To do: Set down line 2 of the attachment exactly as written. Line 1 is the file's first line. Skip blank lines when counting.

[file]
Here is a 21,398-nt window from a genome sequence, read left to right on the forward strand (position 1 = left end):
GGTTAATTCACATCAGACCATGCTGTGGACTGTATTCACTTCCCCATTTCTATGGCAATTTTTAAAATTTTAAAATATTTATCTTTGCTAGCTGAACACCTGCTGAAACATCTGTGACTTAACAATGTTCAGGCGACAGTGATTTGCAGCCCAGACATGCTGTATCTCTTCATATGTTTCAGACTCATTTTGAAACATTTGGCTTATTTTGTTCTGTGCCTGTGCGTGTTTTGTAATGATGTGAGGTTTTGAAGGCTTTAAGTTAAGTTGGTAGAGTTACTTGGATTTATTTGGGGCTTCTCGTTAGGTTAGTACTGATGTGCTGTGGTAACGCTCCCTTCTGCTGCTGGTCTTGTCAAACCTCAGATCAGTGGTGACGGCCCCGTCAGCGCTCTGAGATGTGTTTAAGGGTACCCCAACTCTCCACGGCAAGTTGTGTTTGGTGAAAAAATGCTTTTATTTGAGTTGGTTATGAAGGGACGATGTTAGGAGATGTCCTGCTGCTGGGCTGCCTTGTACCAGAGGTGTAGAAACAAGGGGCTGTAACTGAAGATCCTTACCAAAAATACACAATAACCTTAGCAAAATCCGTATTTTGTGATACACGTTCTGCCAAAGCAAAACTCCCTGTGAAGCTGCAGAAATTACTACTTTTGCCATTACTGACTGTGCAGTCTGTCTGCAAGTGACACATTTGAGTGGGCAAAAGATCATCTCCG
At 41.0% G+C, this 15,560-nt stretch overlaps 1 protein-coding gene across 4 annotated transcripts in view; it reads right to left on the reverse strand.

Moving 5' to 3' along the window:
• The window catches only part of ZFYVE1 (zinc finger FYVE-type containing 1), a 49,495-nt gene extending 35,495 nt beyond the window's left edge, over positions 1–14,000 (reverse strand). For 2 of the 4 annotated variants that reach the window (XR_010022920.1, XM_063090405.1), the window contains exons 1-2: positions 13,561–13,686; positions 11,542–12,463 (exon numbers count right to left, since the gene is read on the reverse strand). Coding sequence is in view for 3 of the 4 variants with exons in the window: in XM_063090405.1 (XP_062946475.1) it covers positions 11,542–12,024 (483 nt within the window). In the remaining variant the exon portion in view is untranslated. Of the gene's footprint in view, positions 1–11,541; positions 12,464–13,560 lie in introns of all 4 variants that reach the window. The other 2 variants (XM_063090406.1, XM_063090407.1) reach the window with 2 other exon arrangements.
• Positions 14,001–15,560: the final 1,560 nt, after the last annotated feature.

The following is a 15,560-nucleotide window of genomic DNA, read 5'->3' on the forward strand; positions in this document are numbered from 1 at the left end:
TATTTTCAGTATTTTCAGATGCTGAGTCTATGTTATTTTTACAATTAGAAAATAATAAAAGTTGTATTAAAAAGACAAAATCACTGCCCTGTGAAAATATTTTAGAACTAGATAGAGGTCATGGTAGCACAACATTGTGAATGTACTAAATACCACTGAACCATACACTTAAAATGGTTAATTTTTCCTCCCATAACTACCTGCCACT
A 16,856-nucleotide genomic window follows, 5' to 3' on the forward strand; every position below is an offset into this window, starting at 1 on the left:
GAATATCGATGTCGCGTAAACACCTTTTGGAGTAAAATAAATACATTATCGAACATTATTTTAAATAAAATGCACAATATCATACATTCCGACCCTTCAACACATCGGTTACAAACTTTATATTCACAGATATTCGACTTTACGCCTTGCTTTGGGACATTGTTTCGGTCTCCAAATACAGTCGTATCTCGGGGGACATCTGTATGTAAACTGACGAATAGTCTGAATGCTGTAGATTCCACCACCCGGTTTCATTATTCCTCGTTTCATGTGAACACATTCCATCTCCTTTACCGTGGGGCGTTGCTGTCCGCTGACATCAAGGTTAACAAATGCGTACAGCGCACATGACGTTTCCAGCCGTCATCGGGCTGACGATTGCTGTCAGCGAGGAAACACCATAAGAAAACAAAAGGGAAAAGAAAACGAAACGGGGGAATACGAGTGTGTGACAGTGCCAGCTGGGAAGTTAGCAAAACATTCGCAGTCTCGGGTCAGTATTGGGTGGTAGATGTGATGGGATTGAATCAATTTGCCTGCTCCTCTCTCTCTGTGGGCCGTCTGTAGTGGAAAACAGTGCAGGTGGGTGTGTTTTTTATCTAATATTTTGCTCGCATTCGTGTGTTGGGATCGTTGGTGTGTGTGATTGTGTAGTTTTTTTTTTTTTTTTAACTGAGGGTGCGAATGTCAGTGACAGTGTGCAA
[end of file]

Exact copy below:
GGTTAATTCACATCAGACCATGCTGTGGACTGTATTCACTTCCCCATTTCTATGGCAATTTTTAAAATTTTAAAATATTTATCTTTGCTAGCTGAACACCTGCTGAAACATCTGTGACTTAACAATGTTCAGGCGACAGTGATTTGCAGCCCAGACATGCTGTATCTCTTCATATGTTTCAGACTCATTTTGAAACATTTGGCTTATTTTGTTCTGTGCCTGTGCGTGTTTTGTAATGATGTGAGGTTTTGAAGGCTTTAAGTTAAGTTGGTAGAGTTACTTGGATTTATTTGGGGCTTCTCGTTAGGTTAGTACTGATGTGCTGTGGTAACGCTCCCTTCTGCTGCTGGTCTTGTCAAACCTCAGATCAGTGGTGACGGCCCCGTCAGCGCTCTGAGATGTGTTTAAGGGTACCCCAACTCTCCACGGCAAGTTGTGTTTGGTGAAAAAATGCTTTTATTTGAGTTGGTTATGAAGGGACGATGTTAGGAGATGTCCTGCTGCTGGGCTGCCTTGTACCAGAGGTGTAGAAACAAGGGGCTGTAACTGAAGATCCTTACCAAAAATACACAATAACCTTAGCAAAATCCGTATTTTGTGATACACGTTCTGCCAAAGCAAAACTCCCTGTGAAGCTGCAGAAATTACTACTTTTGCCATTACTGACTGTGCAGTCTGTCTGCAAGTGACACATTTGAGTGGGCAAAAGATCATCTCCG